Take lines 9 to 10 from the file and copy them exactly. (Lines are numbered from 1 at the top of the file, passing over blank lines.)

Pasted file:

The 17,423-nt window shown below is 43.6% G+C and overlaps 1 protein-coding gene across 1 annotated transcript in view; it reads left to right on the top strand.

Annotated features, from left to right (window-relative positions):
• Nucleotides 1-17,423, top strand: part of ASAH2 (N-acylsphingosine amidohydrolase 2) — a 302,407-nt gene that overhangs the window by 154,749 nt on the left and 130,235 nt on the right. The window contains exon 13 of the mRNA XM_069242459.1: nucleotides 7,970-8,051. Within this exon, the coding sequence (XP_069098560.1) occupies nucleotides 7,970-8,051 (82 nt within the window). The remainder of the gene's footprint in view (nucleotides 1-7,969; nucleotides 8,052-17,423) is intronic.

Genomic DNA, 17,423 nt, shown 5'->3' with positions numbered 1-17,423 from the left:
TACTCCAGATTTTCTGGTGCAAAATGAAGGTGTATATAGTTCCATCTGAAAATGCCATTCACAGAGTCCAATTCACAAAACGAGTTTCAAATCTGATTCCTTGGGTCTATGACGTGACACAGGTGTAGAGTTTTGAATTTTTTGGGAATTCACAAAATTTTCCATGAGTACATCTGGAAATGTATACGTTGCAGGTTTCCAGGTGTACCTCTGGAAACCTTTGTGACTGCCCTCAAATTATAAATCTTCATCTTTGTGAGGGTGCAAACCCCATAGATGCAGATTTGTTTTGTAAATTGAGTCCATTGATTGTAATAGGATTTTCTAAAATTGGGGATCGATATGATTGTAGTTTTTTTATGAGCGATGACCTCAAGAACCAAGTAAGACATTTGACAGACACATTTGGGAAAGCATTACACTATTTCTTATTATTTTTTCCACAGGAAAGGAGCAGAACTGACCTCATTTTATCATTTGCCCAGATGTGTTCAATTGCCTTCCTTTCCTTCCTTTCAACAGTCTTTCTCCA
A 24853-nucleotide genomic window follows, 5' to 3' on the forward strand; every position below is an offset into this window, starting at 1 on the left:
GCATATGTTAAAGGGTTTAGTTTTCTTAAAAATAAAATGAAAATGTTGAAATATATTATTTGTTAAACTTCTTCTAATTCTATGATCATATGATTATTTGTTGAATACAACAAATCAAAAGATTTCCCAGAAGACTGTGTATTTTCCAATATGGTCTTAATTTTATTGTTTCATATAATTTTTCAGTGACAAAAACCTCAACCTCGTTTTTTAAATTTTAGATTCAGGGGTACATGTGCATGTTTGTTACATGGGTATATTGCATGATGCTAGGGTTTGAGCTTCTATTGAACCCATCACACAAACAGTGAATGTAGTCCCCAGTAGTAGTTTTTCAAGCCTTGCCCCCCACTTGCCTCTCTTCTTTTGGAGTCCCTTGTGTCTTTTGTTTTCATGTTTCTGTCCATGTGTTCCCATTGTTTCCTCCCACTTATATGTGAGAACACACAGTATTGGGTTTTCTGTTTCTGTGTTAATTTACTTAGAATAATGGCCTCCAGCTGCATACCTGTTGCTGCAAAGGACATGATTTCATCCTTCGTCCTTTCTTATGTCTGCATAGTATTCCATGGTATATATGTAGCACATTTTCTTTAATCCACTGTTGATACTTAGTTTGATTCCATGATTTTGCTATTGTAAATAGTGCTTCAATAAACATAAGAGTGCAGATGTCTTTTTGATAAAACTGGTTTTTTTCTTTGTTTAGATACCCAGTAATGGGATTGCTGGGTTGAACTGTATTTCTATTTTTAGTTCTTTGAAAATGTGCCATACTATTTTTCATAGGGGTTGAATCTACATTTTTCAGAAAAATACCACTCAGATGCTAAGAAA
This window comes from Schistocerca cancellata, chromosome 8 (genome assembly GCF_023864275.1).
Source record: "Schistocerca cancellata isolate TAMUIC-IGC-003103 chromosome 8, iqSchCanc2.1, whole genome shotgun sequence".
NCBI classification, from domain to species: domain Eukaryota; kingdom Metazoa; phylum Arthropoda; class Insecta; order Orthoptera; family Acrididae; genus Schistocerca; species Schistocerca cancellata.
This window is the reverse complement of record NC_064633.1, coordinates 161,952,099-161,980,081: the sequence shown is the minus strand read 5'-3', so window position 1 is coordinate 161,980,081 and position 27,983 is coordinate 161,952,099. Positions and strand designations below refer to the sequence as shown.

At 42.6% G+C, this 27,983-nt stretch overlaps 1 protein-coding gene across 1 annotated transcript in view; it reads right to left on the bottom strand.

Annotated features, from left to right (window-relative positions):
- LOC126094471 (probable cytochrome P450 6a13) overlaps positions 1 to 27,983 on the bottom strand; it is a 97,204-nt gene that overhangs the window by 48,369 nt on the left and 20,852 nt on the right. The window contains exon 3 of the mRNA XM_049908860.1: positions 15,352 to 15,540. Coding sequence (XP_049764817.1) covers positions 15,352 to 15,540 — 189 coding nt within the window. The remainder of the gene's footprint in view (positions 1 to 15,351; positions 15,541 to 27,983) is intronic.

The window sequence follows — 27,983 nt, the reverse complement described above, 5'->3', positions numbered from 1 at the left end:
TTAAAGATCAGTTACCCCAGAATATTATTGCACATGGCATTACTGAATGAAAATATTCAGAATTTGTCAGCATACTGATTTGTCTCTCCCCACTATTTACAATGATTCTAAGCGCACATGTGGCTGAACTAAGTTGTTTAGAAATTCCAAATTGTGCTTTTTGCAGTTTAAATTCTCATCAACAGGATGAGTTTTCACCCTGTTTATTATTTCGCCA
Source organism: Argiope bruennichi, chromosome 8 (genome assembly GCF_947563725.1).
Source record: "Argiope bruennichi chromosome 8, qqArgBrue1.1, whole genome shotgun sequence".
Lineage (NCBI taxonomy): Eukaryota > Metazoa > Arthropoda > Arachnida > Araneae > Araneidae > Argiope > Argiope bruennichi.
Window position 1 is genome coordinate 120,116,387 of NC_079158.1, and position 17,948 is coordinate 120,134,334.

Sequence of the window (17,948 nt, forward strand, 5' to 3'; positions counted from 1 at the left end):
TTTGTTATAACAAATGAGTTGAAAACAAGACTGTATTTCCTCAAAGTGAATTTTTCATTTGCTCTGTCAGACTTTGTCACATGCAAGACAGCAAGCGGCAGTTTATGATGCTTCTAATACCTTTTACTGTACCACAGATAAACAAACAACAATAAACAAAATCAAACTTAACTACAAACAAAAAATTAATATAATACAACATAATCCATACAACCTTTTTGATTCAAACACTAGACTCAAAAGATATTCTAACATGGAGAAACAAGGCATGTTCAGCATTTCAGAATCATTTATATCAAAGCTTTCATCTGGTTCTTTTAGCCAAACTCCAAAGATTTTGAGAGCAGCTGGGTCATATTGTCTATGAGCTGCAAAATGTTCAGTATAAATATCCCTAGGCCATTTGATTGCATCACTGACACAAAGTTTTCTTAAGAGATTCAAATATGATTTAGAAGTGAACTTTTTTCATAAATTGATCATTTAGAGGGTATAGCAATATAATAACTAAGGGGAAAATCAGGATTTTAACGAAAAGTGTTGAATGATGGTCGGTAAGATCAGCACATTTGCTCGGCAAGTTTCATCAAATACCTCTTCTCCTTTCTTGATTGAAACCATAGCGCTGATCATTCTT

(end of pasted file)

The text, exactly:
Source record: "Schistocerca cancellata isolate TAMUIC-IGC-003103 chromosome 8, iqSchCanc2.1, whole genome shotgun sequence".
NCBI classification, from domain to species: domain Eukaryota; kingdom Metazoa; phylum Arthropoda; class Insecta; order Orthoptera; family Acrididae; genus Schistocerca; species Schistocerca cancellata.